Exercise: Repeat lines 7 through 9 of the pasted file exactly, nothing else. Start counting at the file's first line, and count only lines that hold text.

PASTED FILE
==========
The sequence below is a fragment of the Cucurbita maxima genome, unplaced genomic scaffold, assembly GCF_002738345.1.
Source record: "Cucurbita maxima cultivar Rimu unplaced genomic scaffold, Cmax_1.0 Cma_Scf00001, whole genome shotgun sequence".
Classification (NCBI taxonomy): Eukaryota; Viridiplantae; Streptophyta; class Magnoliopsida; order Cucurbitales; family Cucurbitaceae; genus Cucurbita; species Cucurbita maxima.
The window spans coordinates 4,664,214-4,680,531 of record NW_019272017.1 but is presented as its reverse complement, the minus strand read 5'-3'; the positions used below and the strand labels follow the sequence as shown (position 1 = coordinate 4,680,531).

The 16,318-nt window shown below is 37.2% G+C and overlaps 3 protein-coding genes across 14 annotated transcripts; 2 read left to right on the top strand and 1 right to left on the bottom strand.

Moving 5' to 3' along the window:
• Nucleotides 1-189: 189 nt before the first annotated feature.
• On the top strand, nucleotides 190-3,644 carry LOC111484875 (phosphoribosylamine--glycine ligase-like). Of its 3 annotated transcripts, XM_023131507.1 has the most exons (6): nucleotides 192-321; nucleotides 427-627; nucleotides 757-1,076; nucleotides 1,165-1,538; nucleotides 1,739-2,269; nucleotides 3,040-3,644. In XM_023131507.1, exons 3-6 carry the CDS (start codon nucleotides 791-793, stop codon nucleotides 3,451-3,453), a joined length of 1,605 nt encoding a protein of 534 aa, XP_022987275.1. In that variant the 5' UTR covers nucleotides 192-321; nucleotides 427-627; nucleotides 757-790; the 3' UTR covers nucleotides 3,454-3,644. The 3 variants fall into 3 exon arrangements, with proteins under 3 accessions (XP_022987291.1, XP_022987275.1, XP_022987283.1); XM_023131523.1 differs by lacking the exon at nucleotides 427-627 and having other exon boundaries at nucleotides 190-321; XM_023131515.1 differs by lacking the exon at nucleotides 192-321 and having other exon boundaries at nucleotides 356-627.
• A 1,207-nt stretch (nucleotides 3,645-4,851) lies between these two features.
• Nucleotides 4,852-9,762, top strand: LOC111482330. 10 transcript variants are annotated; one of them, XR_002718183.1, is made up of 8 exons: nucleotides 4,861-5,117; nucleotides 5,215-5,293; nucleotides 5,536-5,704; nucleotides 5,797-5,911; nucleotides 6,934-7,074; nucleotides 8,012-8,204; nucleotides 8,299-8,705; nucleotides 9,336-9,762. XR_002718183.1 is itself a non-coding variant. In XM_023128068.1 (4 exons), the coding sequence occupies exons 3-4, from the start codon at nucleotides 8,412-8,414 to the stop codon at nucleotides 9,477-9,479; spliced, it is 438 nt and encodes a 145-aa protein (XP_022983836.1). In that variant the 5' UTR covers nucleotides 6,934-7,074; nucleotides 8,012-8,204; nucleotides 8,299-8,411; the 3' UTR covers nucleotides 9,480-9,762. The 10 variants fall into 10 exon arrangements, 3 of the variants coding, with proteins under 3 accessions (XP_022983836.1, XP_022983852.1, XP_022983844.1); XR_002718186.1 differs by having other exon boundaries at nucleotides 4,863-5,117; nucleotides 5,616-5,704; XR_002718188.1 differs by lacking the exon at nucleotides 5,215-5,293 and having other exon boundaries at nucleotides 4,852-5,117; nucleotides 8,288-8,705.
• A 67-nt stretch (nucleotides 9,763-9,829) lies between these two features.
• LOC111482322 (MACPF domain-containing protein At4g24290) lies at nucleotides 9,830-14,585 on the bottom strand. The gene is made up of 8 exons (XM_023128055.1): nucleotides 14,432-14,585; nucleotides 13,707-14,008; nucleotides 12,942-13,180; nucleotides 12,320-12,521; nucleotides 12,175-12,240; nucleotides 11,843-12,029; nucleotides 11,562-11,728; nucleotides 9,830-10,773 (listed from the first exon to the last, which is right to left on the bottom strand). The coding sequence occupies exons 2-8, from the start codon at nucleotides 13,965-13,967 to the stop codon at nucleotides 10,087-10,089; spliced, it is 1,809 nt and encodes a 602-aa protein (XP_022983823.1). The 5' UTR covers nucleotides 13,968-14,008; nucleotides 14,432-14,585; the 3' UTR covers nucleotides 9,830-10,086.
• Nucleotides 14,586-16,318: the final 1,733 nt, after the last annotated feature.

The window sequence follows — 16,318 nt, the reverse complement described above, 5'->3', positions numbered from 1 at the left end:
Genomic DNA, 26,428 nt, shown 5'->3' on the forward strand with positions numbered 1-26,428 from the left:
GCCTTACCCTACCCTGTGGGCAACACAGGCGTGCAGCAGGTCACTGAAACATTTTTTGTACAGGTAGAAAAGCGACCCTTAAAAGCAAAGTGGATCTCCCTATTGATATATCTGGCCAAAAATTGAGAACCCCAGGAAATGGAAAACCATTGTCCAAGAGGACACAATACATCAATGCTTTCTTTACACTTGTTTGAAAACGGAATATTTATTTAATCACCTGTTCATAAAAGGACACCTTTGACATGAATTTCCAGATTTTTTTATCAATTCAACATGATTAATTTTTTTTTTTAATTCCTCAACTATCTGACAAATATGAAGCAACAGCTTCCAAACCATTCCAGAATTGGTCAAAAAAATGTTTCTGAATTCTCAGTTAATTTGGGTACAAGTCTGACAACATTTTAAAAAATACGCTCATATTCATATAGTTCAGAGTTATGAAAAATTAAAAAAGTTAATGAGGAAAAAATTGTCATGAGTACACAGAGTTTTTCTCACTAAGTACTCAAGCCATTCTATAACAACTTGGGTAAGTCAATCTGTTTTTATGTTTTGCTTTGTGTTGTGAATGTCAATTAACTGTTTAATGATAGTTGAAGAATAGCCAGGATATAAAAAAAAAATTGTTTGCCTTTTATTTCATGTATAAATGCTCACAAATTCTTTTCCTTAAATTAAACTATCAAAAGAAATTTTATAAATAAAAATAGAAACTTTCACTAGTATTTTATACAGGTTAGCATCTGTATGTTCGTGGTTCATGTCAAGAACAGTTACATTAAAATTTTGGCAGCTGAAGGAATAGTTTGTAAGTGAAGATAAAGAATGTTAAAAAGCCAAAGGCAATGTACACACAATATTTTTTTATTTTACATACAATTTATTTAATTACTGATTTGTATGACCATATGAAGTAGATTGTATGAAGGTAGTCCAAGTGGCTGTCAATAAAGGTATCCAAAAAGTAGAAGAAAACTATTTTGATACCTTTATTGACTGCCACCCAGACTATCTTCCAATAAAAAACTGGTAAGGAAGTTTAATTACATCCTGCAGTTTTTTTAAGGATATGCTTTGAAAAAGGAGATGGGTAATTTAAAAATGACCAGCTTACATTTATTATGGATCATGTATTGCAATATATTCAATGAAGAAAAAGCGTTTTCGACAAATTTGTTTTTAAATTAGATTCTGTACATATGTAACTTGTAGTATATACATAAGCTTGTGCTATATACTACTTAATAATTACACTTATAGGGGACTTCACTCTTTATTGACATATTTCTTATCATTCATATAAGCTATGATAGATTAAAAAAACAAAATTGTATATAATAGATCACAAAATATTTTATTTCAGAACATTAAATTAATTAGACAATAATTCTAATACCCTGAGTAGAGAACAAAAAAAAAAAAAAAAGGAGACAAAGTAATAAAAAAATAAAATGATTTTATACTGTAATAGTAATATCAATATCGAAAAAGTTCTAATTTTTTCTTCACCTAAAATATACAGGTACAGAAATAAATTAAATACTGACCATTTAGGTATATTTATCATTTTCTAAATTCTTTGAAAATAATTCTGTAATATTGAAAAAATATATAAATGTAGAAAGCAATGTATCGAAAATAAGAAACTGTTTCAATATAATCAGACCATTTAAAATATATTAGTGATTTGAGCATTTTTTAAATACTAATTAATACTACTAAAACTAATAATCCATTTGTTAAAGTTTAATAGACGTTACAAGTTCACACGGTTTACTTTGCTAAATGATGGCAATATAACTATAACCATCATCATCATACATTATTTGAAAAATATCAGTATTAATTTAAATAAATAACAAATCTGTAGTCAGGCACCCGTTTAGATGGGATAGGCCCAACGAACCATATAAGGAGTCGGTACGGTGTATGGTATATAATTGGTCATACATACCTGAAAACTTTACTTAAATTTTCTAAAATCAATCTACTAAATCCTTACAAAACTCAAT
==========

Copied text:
• Nucleotides 1-189: 189 nt before the first annotated feature.
• On the top strand, nucleotides 190-3,644 carry LOC111484875 (phosphoribosylamine--glycine ligase-like). Of its 3 annotated transcripts, XM_023131507.1 has the most exons (6): nucleotides 192-321; nucleotides 427-627; nucleotides 757-1,076; nucleotides 1,165-1,538; nucleotides 1,739-2,269; nucleotides 3,040-3,644. In XM_023131507.1, exons 3-6 carry the CDS (start codon nucleotides 791-793, stop codon nucleotides 3,451-3,453), a joined length of 1,605 nt encoding a protein of 534 aa, XP_022987275.1. In that variant the 5' UTR covers nucleotides 192-321; nucleotides 427-627; nucleotides 757-790; the 3' UTR covers nucleotides 3,454-3,644. The 3 variants fall into 3 exon arrangements, with proteins under 3 accessions (XP_022987291.1, XP_022987275.1, XP_022987283.1); XM_023131523.1 differs by lacking the exon at nucleotides 427-627 and having other exon boundaries at nucleotides 190-321; XM_023131515.1 differs by lacking the exon at nucleotides 192-321 and having other exon boundaries at nucleotides 356-627.
• A 1,207-nt stretch (nucleotides 3,645-4,851) lies between these two features.